Kevlin Henney’s keynote at GOTO Copenhagen this year discussed how project time varies as a function of the number of people on the project. The most naive assumption is that the time is inversely proportional to the number of people. That is
t = W/n
where t is the calendar time to completion, W is a measure of how much work is to be done, and n is the number of people. This assumes everything on the project can be done in parallel. Nobody waits for anybody else.
The next refinement is to take into account the proportion of work that can be done in parallel. Call this p. Then we have
t = W[1 – p(n-1)/n].
If everything can be done in parallel, p = 1 and t = W/n as before. But if nothing can be done in parallel, p= 0, and so t = W. In other words, the total time is the same whether one person is on the project or more. This is essentially Amdahl’s law.
With the equation above, adding people never slows things down. And if p > 0, every addition person helps at least a little bit.
Next we add a term to account for communication cost. Assume communication costs are proportional to the number of communication paths, n(n – 1)/2. Call the proportionality constant k. Now we have
t = W[1 – p(n-1)/n + kn(n-1)/2].
If k is small but positive, then at first adding more people causes a project to complete sooner. But beyond some optimal team size, adding more people causes the project to take longer.
Of course none of this is exact. Project time estimation doesn’t follow any simple formula. Think of these equations more as rough guides or metaphors. It’s certainly true that beyond a certain size, adding more people to a project can slow the project down. Kevlin gave examples of projects that were put back on track by reducing the number of people working on them.
My quibble with the equation above is that I don’t think the cost of more people is primarily communication. Communication paths in a real project are not the simple trees of org charts, but neither are they complete graphs. And if the problem were simply communication, then improved communication would mitigate the cost of adding people to a project, though I imagine it hardly does.
I think the cost of adding people to a project has more to do with Parkinson’s Law which says that people make work for each other. (The aphorism form of Parkinson’s Law says that work expands to the time allowed. But the eponymous book explains why work expands, and it is in part because people make extra work for each other.)
I wrote about a similar theme in the blog post Maybe you only need it because you have it. Here’s the conclusion of that post:
Suppose a useless project adds staff. These staff need to be managed, so they hire a manager. Then they hire people for IT, accounting, marketing, etc. Eventually they have their own building. This building needs security, maintenance, and housekeeping. No one questions the need for the security guard, but the guard would not have been necessary without the original useless project.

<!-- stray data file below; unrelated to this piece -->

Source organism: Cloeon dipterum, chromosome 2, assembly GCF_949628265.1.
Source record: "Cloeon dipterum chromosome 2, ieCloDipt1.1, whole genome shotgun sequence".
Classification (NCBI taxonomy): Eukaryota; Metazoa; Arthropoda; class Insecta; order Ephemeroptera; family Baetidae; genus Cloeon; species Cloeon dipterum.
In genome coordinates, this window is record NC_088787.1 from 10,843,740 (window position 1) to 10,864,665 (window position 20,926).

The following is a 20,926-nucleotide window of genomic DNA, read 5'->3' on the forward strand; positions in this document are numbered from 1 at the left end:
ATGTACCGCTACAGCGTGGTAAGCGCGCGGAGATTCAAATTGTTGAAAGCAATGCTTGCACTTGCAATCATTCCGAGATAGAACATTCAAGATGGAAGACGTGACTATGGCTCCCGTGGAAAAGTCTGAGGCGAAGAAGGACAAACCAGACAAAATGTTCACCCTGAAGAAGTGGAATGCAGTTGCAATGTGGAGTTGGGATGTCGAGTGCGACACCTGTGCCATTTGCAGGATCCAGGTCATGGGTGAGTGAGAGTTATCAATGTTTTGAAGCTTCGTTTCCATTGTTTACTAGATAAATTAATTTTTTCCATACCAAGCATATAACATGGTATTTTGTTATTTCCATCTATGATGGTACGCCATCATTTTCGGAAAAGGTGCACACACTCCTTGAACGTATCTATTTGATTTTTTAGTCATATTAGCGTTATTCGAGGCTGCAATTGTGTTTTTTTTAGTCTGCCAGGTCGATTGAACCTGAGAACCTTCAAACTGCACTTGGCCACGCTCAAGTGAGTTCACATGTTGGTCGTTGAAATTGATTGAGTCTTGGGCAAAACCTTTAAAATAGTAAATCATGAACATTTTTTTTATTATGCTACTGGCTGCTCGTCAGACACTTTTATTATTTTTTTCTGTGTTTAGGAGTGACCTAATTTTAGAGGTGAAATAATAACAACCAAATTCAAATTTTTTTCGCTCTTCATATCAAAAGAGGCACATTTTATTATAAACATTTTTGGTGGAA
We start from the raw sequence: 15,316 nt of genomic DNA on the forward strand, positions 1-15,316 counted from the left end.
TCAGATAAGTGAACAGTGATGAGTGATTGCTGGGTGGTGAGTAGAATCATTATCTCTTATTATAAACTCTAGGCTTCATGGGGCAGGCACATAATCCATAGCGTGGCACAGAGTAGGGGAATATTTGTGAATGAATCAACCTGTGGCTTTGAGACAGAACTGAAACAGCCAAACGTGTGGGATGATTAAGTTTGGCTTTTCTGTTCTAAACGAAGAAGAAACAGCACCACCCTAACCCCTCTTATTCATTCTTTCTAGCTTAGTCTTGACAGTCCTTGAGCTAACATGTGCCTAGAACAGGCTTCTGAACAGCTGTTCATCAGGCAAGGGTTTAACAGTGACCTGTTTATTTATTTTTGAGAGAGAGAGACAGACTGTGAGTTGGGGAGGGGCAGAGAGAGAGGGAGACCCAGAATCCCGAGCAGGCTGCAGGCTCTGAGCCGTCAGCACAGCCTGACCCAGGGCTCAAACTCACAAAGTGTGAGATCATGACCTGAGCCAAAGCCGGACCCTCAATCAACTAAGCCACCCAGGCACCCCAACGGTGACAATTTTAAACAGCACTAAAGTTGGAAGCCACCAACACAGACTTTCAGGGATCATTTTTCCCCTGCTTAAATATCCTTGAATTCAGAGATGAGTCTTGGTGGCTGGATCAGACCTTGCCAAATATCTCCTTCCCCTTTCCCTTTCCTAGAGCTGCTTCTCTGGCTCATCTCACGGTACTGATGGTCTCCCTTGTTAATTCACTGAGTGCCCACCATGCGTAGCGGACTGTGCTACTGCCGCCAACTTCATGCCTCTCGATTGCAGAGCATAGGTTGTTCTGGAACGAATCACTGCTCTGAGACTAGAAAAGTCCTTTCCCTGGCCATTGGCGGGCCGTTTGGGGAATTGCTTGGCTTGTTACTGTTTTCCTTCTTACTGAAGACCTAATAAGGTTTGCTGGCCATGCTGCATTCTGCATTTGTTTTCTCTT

When something seems absolutely necessary, maybe it’s only necessary because of something else that isn’t necessary.
8 thoughts on “Optimal team size”
Here is Dr. Neil Gunther’s thought on optimal team size based on queueing theory, which as you’ll see also has the n(n-1) terms for coordinating between n people on a team. It was an interesting application of Neil’s Universal Scalability Law.
Just wanted to mention another approach to enable more accurate estimate of project completion is using the project completion time distribution of your organization and Probability, as advocated in the non-prof Probability Management http://probabilitymanagement.org/index.html.
There is also the problem that the person that is the best fit for the job is hired first and then each subsequent employee hired is more likely to be a lesser fit (unless the employment pool is vast/time scale is long or those employing the workers are really terrible at their job).
Off the quantitative bits on this response.
Based on my 20 years of working in corporate America, the best team, in terms of getting project done on time and within budget, gets immediately disbanded right after their success, because that very team made every other team looked bad. The batting average for this phenomena is 3 for 3 in my case.
I’ve always treasured the occasions when I happened to be a member of such a fantastic team, because it is a rare occurrence, just like getting a good teacher in a public high school, which is less than the fingers of my hands. Wish I had been more thoughtful in my youth and thank these fantastic teachers.
I think one important part of the equation that is missing is the gains from specialization. The other side of the coin would be the complexity of the project in terms of the variety of skills that are needed.
The formula t = W[1 – p(n-1)/n + kn(n-1)/2] can be applied for estimation running time of an algorithm on parallel cores.
Typo near “as before”? t=W/n